Präsentieren bedeutet, mit Menschen zu sprechen.

Tag: street art

The writing on the wall


Today’s post sits over at Überzeugend präsentieren, the German presentation weblog of Michael Gerharz. Thank you for asking! I really do appreciate what you are doing to improve presentations and your blog is on my class reading list for my students.

The article is about why I prefer to use my own images in slide shows: They hold a special magic. Slides with liner notes in invisible ink. My images provide me with an extra memory. I know exactly what line of thought I have tied to each of them, and they give my slide decks my own style, my very own handwriting. I believe in good handwriting.

Images dream, whisper and scream. Why not let them speak in your own voice? Voices carry.


Seen in Berlin

 The post is also about using street art – graffiti as well as sticker art.

Whenever I am in the city, I collect examples of rough urban communication patterns. Images that go against the grain, that bring some grittiness into the class room. Something that is not all golden, hazy sunsets or cut out business suits. Something that makes the digital just a touch more tangible again.

Street art takes away from the glam and gloss of stock photography and thus keeps an audience’s mind from wandering away too far. Street Art needs to be looked at and explored.

It also often comes with a tag line and the writing on the wall may prove to be more inspiring than you would have thought possible.  If using such slides makes you less or more credible is something you must decide for yourself. I am only presenting the way I work.

Mind you, illegal art has rights too, so I usually add an image credit along these lines: Seen in Berlin.

As for my English speaking visitors: Even if you do not get the language, you may get the images.

The Writing on the wall. Guest post at Überzeugend präsentieren.

[Thanks to all the street artists involved!]

Street Cred

[Strictly speaking, this is is no lesson in presenting, only if you want to make it one.]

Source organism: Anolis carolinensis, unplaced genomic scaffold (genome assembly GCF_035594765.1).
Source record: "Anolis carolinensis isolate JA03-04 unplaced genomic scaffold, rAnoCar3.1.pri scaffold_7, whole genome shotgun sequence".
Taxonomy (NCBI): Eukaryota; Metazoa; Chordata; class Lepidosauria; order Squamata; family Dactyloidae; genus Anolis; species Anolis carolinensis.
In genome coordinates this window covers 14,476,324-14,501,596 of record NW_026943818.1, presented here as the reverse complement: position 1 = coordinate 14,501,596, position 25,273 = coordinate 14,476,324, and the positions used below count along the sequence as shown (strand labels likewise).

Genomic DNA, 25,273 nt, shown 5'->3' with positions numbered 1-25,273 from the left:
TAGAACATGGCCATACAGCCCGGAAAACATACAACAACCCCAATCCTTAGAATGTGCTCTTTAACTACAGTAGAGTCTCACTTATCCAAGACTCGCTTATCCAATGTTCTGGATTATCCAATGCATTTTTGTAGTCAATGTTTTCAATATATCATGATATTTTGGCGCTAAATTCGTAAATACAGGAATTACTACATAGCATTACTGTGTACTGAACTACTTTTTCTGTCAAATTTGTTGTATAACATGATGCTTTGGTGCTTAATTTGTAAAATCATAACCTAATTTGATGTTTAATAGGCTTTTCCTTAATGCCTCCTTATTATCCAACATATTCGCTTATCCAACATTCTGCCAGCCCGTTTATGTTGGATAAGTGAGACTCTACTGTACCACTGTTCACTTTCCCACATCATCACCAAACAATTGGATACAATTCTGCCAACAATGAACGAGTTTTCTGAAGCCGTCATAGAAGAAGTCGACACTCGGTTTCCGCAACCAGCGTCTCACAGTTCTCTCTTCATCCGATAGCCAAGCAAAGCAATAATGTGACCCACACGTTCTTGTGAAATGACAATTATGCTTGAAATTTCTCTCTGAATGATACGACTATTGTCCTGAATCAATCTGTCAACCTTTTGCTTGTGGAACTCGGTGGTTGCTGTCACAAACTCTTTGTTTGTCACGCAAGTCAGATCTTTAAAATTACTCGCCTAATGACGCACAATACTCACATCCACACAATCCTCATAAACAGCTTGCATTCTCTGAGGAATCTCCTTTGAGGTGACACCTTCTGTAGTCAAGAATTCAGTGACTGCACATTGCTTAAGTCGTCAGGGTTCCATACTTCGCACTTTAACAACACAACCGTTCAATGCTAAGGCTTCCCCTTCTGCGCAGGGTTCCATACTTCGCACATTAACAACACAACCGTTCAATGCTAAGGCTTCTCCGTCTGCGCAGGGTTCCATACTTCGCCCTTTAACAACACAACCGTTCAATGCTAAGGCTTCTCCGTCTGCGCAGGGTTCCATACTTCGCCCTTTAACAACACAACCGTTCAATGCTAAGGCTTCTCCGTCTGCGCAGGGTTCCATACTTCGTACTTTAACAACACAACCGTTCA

Stories are a common good.

They hide in the grass, trembling with anticipation, waiting to be picked up, waiting to be made real. They lie on the pavement. They are the writing on the wall.

And today I have plans, I want to get out of Smallville, get some air, get out of these woods, but I almost step on a story in front of my house and so I change plans and directions and follow a small story from its ending, the way I usually do, for like a cat’s tail a story’s ending holds all the secrets ever told and look! how it twitches with excitement, for not even a story knows where it may take you, if you let it.

After a few hundred meters I lose sight, right in the middle of the beginning – or the ending: stories are real push-me-pull-yous – and I need to decide should I turn left or right, but I am such a slow decision maker these days, and so I choose the road less travelled by, as I have learnt by heart, but this story follows a different path.

I trust my luck, though, and bookmark the right? wrong? corner, and when I return a few hours later, my cam full of unexpected crow, the story is still there, dozing in the warm afternoon sun and I catch up with, just as I had hoped.

Stories are patient animals, and if you treat them right and don’t overfeed them, they are usually home before you.

And so it begins – or ends – with the most magic words of all:


You have gone too far.


It is not here.


The snail. A bridge.


Hello. You there.




You’re almost there.


Are you thirsty?


Drink me!


My birthday guests!


Mountain ahead.


Count the white squares.


And I count and recount and count again, but I can’t seem to get it right, and now my story is getting impatient after all and it loses itself, right before I can lose it again, and it fades into the amber of the woods, where nothing is ever forgotten, here in Smallville.